What is it that separates investing gurus like Warren Buffett from everyone else? Good genes, according to a new study.

A study that compared the investing behavior of twins and the general population has concluded that nature plays a far larger role in the way someone invests than factors such as age, gender, education, wealth and home ownership.

Genetics accounts for about a third, and as much as 45%, of a person's investing behavior, while other factors are responsible for a combined 5% to 10%, according to the researchers.

"We found that genetics explains differences in investor behavior much more than everything else that people have proposed," said Stephan Siegel, assistant professor of finance at the University of Washington's Foster School of Business.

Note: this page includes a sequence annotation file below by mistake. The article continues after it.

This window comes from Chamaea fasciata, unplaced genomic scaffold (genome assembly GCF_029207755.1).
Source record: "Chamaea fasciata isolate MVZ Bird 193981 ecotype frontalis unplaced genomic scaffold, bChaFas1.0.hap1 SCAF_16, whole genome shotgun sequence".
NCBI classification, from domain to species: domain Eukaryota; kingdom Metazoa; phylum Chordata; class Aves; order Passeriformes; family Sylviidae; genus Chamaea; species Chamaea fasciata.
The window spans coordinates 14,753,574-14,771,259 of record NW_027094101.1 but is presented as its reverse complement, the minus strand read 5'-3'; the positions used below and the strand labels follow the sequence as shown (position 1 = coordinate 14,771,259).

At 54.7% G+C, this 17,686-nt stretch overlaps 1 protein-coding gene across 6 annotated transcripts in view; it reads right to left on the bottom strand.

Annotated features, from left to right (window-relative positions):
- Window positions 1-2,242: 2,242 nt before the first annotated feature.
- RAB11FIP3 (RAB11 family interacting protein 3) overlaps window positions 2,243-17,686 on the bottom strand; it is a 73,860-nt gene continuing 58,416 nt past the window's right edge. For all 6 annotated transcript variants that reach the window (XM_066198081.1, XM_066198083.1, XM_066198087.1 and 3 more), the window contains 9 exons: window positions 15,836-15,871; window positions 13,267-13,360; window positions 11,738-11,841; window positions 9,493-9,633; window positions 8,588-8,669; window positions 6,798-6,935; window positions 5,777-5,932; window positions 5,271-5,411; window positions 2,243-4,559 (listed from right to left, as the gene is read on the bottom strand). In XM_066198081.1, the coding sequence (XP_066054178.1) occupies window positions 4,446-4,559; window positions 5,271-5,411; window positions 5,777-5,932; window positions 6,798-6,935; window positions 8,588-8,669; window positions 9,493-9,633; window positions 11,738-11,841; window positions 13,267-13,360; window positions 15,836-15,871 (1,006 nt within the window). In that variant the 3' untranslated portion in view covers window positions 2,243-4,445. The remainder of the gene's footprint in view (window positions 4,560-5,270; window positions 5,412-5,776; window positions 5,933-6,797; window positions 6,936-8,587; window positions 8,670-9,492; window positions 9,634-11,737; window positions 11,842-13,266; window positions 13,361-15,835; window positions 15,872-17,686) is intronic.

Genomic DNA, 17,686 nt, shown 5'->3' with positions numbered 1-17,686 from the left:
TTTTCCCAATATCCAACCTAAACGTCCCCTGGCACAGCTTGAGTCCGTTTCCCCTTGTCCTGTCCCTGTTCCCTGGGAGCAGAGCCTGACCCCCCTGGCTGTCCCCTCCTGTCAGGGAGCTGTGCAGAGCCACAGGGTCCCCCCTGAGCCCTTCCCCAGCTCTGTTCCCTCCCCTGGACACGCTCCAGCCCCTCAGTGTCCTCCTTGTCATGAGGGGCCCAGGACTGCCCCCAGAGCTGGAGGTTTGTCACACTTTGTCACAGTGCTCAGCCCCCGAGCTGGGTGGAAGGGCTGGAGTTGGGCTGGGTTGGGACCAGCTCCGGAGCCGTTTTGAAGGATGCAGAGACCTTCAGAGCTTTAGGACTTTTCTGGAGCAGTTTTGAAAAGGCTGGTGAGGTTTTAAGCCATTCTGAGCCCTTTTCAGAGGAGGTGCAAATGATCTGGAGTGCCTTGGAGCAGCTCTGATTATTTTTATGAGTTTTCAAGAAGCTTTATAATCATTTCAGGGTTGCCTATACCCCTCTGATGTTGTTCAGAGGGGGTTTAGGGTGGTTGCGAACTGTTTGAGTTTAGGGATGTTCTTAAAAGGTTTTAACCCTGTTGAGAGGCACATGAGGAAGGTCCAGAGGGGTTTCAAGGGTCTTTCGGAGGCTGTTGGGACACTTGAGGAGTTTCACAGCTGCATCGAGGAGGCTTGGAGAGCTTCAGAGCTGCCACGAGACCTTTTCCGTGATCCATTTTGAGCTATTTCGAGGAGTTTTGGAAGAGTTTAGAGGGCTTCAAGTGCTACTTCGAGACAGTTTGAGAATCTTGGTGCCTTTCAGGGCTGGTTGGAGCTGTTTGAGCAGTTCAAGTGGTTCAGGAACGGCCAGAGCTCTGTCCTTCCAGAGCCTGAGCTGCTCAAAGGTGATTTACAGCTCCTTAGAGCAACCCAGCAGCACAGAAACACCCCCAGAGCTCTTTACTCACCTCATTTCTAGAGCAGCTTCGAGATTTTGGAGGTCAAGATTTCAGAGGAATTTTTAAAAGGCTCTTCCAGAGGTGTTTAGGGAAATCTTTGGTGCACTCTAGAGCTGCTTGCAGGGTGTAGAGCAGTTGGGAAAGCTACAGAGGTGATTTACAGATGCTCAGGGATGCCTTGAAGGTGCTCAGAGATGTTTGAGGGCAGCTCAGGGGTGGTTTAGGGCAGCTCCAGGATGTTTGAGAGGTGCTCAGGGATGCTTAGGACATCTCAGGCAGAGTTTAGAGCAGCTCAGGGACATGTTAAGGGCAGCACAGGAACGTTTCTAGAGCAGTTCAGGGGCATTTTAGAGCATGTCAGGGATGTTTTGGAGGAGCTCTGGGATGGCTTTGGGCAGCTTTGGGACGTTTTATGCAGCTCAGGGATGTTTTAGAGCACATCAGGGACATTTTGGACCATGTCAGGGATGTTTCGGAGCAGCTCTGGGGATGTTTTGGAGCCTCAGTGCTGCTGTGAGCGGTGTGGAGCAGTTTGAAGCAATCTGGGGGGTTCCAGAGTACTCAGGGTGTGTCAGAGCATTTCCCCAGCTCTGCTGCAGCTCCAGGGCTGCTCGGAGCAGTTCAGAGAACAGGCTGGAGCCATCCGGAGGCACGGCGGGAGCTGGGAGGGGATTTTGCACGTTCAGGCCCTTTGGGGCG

The study, titled "Nature or Nurture: What Determines Investor Behavior?", was conducted by Siegel and Amir Barnea and Henrik Cronqvist, assistant professors of financial economics at Claremont McKenna College's Robert Day School of Economics and Finance.

The researchers cross-referenced nearly 38,000 twins in the Swedish Twin Registry-the world's largest twin database-with personal financial data collected by the Swedish government. By looking at the twins' stock market participation, asset allocation and portfolio risk, the researchers concluded there was a significantly higher correlation between identical twins than non-identical twins. The correlation of a random sample of the population is close to zero, they said.

"We found that the correlation among twins held true, no matter what their age and life experience," Barnea said. "Although family environment has a limited impact on young twins' bheavior, that disappears as they age."